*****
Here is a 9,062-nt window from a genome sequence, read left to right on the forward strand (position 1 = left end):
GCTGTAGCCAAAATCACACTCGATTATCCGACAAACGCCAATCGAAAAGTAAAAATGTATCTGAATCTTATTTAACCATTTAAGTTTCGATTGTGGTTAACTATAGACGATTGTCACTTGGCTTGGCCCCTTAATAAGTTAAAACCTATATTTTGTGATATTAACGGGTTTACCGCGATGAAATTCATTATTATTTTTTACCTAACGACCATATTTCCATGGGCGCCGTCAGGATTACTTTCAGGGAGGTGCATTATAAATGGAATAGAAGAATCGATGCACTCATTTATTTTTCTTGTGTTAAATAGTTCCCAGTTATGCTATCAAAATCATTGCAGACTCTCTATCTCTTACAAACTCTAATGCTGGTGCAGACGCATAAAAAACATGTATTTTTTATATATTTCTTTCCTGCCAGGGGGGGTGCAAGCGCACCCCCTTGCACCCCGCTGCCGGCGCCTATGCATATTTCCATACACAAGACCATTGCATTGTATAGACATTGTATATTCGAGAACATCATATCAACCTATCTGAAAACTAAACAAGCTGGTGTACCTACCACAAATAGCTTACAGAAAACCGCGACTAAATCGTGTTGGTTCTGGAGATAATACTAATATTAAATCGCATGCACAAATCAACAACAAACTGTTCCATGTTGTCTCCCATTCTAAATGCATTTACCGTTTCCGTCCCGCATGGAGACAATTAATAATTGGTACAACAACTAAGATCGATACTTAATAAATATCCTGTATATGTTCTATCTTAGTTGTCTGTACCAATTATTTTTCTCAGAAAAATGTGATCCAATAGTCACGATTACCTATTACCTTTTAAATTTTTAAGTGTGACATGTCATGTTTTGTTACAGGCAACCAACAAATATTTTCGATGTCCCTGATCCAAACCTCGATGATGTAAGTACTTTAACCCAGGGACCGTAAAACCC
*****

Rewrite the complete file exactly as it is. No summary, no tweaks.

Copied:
Here is a 9,062-nt window from a genome sequence, read left to right on the forward strand (position 1 = left end):
GCTGTAGCCAAAATCACACTCGATTATCCGACAAACGCCAATCGAAAAGTAAAAATGTATCTGAATCTTATTTAACCATTTAAGTTTCGATTGTGGTTAACTATAGACGATTGTCACTTGGCTTGGCCCCTTAATAAGTTAAAACCTATATTTTGTGATATTAACGGGTTTACCGCGATGAAATTCATTATTATTTTTTACCTAACGACCATATTTCCATGGGCGCCGTCAGGATTACTTTCAGGGAGGTGCATTATAAATGGAATAGAAGAATCGATGCACTCATTTATTTTTCTTGTGTTAAATAGTTCCCAGTTATGCTATCAAAATCATTGCAGACTCTCTATCTCTTACAAACTCTAATGCTGGTGCAGACGCATAAAAAACATGTATTTTTTATATATTTCTTTCCTGCCAGGGGGGGTGCAAGCGCACCCCCTTGCACCCCGCTGCCGGCGCCTATGCATATTTCCATACACAAGACCATTGCATTGTATAGACATTGTATATTCGAGAACATCATATCAACCTATCTGAAAACTAAACAAGCTGGTGTACCTACCACAAATAGCTTACAGAAAACCGCGACTAAATCGTGTTGGTTCTGGAGATAATACTAATATTAAATCGCATGCACAAATCAACAACAAACTGTTCCATGTTGTCTCCCATTCTAAATGCATTTACCGTTTCCGTCCCGCATGGAGACAATTAATAATTGGTACAACAACTAAGATCGATACTTAATAAATATCCTGTATATGTTCTATCTTAGTTGTCTGTACCAATTATTTTTCTCAGAAAAATGTGATCCAATAGTCACGATTACCTATTACCTTTTAAATTTTTAAGTGTGACATGTCATGTTTTGTTACAGGCAACCAACAAATATTTTCGATGTCCCTGATCCAAACCTCGATGATGTAAGTACTTTAACCCAGGGACCGTAAAACCC